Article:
Surviving records show that the State Department sent a copy of this Hutchins map to the War Department in 1793 in relation to planning the upcoming treaty negotiations . It seems likely then that the Penn map was drawn by Lewis or some other cartographer from that source shortly thereafter. It remains a mystery how the map came to Penn (sometime before the 1940s judging by the style of the library stamp) but it fits in nicely with the university’s longstanding strength in early American studies and serves as a great example of the kinds of unique and undiscovered treasures available at the library.
 For a narrative account of these conflicts and the negotiations of 1792-3 see Timothy D. Willig, “Diplomatic Turning Point in the West: The Six Nations and the Ohio Confederacy, 1792–1794” in C.S. Patrick ed. Preserving Tradition and Understanding the Past: Papers from the Conference on Iroquois Research, 2001–2005 (NYSM, 2005), pp. 49-60 as well as R. Horsman, “The British Indian Department and the Abortive Treaty of Lower Sandusky, 1793,” The Ohio Historical Quarterly 70 (3): 189–213. For a contemporary take on the negotiations see Jacob Lindley’s Account of the Quaker Expedition to Detroit. For a broader look at the politics and history of early American conflicts over the Ohio country see Dan Richter’s Facing East from Indian Country (Harvard, 2001) especially Chapter 6 and the Epilogue.
 Not to be confused with present-day Miami, Ohio. For correspondence on the change of venue see the Papers of the War Department Project: Letter from Henry Knox accepting invitation to treaty negotiations: 12 December 1792 and Message of Henry Knox regarding a translation error resulting in confusion as to the location of the meeting: 28 February 1793.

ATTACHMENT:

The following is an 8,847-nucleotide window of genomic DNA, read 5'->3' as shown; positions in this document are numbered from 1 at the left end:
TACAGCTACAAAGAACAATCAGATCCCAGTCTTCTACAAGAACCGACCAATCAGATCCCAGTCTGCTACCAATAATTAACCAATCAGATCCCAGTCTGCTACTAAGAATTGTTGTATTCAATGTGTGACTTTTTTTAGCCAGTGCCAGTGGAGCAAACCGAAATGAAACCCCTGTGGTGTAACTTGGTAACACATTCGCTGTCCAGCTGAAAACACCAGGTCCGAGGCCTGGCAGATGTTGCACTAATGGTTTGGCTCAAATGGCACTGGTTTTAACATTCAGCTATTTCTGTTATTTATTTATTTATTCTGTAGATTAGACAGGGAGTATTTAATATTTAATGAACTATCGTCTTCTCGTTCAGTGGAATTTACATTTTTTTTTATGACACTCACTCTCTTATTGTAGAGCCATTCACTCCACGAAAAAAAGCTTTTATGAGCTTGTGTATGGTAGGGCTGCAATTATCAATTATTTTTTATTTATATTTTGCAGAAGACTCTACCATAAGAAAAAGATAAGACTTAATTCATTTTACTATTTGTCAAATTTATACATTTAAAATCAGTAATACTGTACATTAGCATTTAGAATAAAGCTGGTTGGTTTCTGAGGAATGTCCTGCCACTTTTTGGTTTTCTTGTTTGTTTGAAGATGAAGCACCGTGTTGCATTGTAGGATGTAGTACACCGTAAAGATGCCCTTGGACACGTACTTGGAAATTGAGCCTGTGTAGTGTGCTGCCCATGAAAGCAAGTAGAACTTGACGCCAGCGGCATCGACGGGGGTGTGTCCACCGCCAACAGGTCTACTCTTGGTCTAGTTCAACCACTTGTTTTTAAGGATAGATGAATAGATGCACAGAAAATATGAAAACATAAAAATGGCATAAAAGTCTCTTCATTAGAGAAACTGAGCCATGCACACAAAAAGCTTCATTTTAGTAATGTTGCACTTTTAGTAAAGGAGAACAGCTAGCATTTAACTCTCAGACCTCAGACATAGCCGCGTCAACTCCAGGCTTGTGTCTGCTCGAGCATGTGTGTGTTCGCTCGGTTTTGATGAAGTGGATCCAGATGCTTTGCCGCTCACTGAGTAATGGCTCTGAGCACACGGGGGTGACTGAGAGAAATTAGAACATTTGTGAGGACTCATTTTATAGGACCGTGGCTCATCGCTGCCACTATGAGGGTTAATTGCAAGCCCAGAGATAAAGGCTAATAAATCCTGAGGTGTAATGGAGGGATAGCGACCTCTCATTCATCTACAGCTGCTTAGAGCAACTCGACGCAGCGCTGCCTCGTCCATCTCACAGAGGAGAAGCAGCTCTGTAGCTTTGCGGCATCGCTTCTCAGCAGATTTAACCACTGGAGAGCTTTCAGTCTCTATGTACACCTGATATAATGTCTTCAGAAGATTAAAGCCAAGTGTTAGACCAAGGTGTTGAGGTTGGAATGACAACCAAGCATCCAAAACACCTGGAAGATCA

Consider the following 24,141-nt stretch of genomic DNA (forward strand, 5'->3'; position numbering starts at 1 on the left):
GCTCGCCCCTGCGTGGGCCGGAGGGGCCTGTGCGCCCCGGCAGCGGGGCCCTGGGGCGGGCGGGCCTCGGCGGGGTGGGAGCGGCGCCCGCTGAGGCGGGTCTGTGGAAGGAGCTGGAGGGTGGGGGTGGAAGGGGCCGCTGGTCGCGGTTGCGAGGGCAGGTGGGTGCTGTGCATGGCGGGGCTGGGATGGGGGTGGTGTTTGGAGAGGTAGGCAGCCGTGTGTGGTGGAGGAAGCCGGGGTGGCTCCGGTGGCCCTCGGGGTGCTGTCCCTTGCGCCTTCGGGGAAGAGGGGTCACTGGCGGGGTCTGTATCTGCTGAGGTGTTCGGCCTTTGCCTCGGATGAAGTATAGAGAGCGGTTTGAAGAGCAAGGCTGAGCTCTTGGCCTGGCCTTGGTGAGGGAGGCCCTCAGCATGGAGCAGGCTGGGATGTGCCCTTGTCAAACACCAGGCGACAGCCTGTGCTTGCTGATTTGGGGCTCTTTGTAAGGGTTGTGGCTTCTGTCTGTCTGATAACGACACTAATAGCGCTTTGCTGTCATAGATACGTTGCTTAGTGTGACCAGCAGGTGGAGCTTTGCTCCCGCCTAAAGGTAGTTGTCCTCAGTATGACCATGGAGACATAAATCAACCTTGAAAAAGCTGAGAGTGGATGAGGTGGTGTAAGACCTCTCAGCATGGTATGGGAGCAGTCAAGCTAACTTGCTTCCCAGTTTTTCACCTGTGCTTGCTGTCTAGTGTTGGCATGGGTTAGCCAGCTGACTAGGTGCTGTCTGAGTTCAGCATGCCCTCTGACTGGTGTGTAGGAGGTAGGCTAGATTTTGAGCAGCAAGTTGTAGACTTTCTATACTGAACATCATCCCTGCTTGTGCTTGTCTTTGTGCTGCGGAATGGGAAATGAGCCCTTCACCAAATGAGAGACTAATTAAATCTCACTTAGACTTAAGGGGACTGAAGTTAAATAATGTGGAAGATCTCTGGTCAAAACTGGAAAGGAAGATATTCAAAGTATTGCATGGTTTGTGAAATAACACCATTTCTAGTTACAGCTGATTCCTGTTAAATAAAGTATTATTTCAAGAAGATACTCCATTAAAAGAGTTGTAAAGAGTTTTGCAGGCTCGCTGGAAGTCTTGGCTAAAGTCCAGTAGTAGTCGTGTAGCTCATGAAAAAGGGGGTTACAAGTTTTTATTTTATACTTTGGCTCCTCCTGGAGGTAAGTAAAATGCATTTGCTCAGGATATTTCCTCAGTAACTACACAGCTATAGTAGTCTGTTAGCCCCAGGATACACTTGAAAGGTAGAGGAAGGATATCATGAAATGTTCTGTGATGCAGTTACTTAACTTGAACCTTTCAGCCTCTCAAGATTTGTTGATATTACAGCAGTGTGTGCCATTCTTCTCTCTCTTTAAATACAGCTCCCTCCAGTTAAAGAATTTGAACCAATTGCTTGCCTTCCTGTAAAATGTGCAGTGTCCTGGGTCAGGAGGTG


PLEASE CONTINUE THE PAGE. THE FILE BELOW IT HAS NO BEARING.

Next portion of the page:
The US commissioners, Benjamin Lincoln, Beverly Randolph, and Timothy Pickering eventually traveled from Philadelphia to Albany and then to Niagara where they proceeded by boat. See their instructions of 6 April 1793.
 The tide in Native American/US relations in the west changed completely the following year with General Anthony Wayne’s victory at Fallen Timbers on the banks of the Miami.
 These atlases were published in Philadelphia by Mathew Carey between 1794 and 1796 and later in many subsequent editions. Lewis created eleven of the twenty maps in Carey’s American Atlas including maps of Maine, New Hampshire, Massachusetts, New York, Pennsylvania, New Jersey, Maryland, Virginia, North Carolina, and South Carolina, as well as a map of “The British Possessions in North America.” See Carey’s American atlas: containing twenty maps and one chart. (Philadelphia : Engraved for, and published by, Mathew Carey, no. 118, Market Street. 1795) [ESTC W11839] These maps appeared a year earlier in the Philadelphia edition of William Guthrie’s A New System of Modern Geography also printed by Carey [ESTC W23181]. For more on Lewis and his career as a drawing master and artist see William H. Gerdts, “A Deception Unmasked; An Artist Uncovered,” American Art Journal, Vol. 18, No. 2 (Spring, 1986), pp. 12-23; For his career in Carey’s service see R.G. Silver, “Mathew Carey’s Proofreaders,” Studies in Bibliography, Vol. 17, (1964), pp. 123-133.
 Lewis appears on the payroll of the War Department for October-December 1793; evidence of payment for his maps exists in 1795 and he later recalled in a 1801 letter to Thomas Jefferson some of his mapmaking duties.
 The text block from Hutchins reads “From the Miami Fort to the Lower Shawanoe Town the Country is level & rich, abounding in Streams of Water, and fine Timber, and in many Places the Road directs its Course through extensive Meadows.” The Penn map is identical except for an error in copying, producing “Springs of Water” instead of “Streams.”
. See “Report Relative to the Boundaries of the lands between the Ohio and the Lakes Acquired by Treaties from the Indians” 10 March 1793, which reads in part “…several lines are delineated on the copy of Hutchins’ map accompanying this report…” Printed in Ford ed. The Writings of Thomas Jefferson vol. 6 (New York, 1895), p.197.